Blue Monday, otherwise known as the most depressing day of the year, has been established as the third Monday of January. This year, that day will fall on the 18th, which raises the question: how was Blue Monday determined and how true to fact is it?
As it turns out, Blue Monday began as part of a public relations campaign in 2005. A now defunct British television channel, known as Sky Travel, called for a Cardiff University professor to calculate the most depressing day of the year. He devised a formula based on the following factors: debt, monthly salary, weather, time since Christmas, time since failed quit attempt, low motivation levels, and the need to take action. By assigning the previous factors a numerical value, he came up with the third Monday of January. According to the formula, this is the day of the year with the lowest motivation levels and highest debt. When mixed in with gloomy weather and time passed since the emotional high of the holiday season, one can understand why this might be the saddest day of the year.
While the formula used to pinpoint Blue Monday has been disproven by the scientific community, the concept of Blue Monday may not be so far-fetched. It is popular belief that Mondays overall tend to be the most taxing days of the week given their proximity to the end of the weekend. Although there might not be much scientific evidence to support "Blue Monday," when taking into consideration the often depressing return to routine and normalcy following the holidays, as well as holiday debt, failure to meet our past new year’s resolutions and proven seasonal depression, we can certainly conclude that people may feel overwhelmed or melancholic by the middle of January. So, what are some simple things we can do to combat this collective lull?
Hit the Hay Early:
Make sure to go to bed early the Sunday prior to Blue Monday and take some time out before bedtime to reevaluate your nightly routine. It’s important to create a mindful nightly routine to help our body wind down at the end of the day. Some helpful practices to include are:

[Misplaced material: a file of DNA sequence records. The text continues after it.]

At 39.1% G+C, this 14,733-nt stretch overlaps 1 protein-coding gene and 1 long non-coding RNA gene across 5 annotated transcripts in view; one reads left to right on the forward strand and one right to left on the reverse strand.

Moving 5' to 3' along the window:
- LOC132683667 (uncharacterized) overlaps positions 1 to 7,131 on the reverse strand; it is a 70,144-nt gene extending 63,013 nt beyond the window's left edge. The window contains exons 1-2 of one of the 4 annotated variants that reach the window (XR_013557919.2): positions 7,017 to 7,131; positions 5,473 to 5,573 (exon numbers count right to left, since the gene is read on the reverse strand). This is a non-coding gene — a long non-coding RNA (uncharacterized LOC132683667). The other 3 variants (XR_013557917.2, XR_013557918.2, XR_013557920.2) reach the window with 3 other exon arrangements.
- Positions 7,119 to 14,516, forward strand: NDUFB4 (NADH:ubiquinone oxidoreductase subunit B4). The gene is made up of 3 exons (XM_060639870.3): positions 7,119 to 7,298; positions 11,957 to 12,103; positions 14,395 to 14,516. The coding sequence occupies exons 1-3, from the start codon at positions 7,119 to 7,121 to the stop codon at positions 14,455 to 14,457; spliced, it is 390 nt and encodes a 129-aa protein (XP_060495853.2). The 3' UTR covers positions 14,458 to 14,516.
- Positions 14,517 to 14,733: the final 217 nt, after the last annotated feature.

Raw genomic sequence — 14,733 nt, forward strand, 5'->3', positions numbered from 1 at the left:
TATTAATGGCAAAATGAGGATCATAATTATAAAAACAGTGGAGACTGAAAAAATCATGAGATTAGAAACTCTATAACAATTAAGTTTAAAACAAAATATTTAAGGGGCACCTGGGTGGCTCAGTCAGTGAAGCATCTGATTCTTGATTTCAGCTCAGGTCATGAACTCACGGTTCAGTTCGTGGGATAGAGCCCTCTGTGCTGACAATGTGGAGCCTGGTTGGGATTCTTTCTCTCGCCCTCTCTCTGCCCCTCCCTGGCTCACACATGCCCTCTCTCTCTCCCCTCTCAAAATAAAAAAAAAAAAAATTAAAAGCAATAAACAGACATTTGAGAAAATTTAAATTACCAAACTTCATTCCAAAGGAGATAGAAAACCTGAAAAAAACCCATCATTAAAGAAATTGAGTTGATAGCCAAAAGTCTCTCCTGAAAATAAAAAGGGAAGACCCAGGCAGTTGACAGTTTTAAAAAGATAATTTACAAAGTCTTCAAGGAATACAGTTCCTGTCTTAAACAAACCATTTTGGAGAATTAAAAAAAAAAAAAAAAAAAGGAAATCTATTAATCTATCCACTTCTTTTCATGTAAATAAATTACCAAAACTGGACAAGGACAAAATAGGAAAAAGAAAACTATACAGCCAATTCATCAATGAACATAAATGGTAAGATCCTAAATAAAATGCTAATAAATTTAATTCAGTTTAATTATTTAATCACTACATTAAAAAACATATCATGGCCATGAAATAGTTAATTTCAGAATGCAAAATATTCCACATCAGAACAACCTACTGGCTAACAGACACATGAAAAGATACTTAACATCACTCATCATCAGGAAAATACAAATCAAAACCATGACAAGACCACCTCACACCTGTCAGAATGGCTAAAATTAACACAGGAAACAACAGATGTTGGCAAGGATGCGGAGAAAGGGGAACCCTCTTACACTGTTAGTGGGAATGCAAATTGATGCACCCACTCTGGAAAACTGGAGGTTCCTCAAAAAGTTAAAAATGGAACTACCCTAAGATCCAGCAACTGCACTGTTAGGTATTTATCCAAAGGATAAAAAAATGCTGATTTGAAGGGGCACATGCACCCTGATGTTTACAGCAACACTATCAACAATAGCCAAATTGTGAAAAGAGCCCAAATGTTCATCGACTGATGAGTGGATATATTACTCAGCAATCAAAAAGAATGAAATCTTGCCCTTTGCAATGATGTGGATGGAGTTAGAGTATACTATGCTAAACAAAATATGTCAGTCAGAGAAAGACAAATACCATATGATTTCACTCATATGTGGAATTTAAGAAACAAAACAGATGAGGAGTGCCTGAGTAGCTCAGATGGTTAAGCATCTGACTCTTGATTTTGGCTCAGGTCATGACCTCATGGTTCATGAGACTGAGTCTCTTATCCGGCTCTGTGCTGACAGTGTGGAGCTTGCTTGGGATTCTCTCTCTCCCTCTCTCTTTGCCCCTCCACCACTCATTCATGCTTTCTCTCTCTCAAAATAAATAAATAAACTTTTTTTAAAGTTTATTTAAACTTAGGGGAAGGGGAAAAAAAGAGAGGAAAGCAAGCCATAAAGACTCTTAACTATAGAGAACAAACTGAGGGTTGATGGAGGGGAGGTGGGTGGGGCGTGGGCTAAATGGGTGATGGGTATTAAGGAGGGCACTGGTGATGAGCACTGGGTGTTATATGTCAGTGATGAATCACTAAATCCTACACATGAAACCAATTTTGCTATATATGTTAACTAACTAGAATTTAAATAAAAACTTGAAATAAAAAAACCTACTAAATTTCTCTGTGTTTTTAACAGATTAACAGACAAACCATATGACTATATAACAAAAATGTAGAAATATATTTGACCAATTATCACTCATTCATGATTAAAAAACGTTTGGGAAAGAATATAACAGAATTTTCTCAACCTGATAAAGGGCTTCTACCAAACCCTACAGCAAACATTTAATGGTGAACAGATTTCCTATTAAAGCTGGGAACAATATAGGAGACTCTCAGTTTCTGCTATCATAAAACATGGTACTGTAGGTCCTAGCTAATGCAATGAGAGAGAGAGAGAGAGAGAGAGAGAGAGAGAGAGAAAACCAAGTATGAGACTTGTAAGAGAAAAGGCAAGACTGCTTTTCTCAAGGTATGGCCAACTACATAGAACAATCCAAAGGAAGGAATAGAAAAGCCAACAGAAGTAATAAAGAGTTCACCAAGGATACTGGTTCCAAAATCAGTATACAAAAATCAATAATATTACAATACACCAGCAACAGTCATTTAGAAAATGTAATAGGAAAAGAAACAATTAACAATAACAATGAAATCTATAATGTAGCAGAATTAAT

- limiting screen time at least 1 hour before bed
- a skin care routine
- a soothing activity like meditation, reading or stretching
To prepare for Blue Monday, consider indulging in an evening treat like hot chocolate or a nice warm bath to help you relax in addition to your usual routine. Finally, going to bed early ensures you hit your REM cycle earlier, and thus, wake up feeling energized and rested in the morning which can help set the stage for productivity, resulting in an overall better mood for the day.
Just like getting to bed early is important, rising early is also paramount in having a successful and stress-free morning. Any Monday is already demanding enough without having to rush.
To start the day with a small success, make your bed as soon as you wake up. Doing a small productive activity produces a small sense of accomplishment that will motivate you to build on throughout the day. An early rise also allows you to get in an exercise session, have breakfast, and get in the right mental space to take on the day.
Engage in Mindfulness:
If you notice that Blue Monday is compounding with your Monday Blues to create the perfect storm, take a minute (or two) to step away and destress. Consider an anxiety relieving stretch, take 60 seconds to practice slow breathing, repeat positive affirmations or engage in a power pose to increase your confidence and overcome any creeping negative feelings.
Reminisce With Coworkers:
An effective way to get over the post-holiday blues is to reminisce and share our holiday experiences with others. Try to engage in conversation with coworkers prior to starting work or at lunch and share some stories about your time away from the office. Reliving experiences is an effective way of holding on to good times and the positive emotions generated by them.
Do Away With Expectations:
Lastly, and perhaps the most important tactic in having a better Blue Monday, is to do away with expectations. If you are unable to get to bed early, or you still feel blue for whatever reason, don’t be too hard on yourself. Setting unrealistic expectations or demands about how we are supposed to feel is a sure way to end up feeling even worse. Remember to treat yourself with grace and know that Blue Monday is only temporary, and you will soon get back into the swing of things.